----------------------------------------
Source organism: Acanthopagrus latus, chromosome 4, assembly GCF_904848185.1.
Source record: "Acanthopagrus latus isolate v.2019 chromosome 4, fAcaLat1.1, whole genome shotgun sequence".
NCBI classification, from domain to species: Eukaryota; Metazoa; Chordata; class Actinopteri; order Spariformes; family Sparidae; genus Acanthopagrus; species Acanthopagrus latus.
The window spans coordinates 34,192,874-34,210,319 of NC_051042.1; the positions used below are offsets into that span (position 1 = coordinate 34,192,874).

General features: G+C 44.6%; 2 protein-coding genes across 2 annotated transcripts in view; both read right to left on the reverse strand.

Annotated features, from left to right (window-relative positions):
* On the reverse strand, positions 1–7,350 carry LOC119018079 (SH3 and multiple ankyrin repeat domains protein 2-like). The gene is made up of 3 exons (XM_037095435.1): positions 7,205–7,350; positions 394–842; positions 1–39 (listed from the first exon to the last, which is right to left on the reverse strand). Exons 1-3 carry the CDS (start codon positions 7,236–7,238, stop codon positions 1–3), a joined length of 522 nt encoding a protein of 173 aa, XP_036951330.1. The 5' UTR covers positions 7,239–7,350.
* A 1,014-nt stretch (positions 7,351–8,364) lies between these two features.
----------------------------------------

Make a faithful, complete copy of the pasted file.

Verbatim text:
Source organism: Acanthopagrus latus, chromosome 4, assembly GCF_904848185.1.
Source record: "Acanthopagrus latus isolate v.2019 chromosome 4, fAcaLat1.1, whole genome shotgun sequence".
NCBI classification, from domain to species: Eukaryota; Metazoa; Chordata; class Actinopteri; order Spariformes; family Sparidae; genus Acanthopagrus; species Acanthopagrus latus.
The window spans coordinates 34,192,874-34,210,319 of NC_051042.1; the positions used below are offsets into that span (position 1 = coordinate 34,192,874).

General features: G+C 44.6%; 2 protein-coding genes across 2 annotated transcripts in view; both read right to left on the reverse strand.

Annotated features, from left to right (window-relative positions):
* On the reverse strand, positions 1–7,350 carry LOC119018079 (SH3 and multiple ankyrin repeat domains protein 2-like). The gene is made up of 3 exons (XM_037095435.1): positions 7,205–7,350; positions 394–842; positions 1–39 (listed from the first exon to the last, which is right to left on the reverse strand). Exons 1-3 carry the CDS (start codon positions 7,236–7,238, stop codon positions 1–3), a joined length of 522 nt encoding a protein of 173 aa, XP_036951330.1. The 5' UTR covers positions 7,239–7,350.
* A 1,014-nt stretch (positions 7,351–8,364) lies between these two features.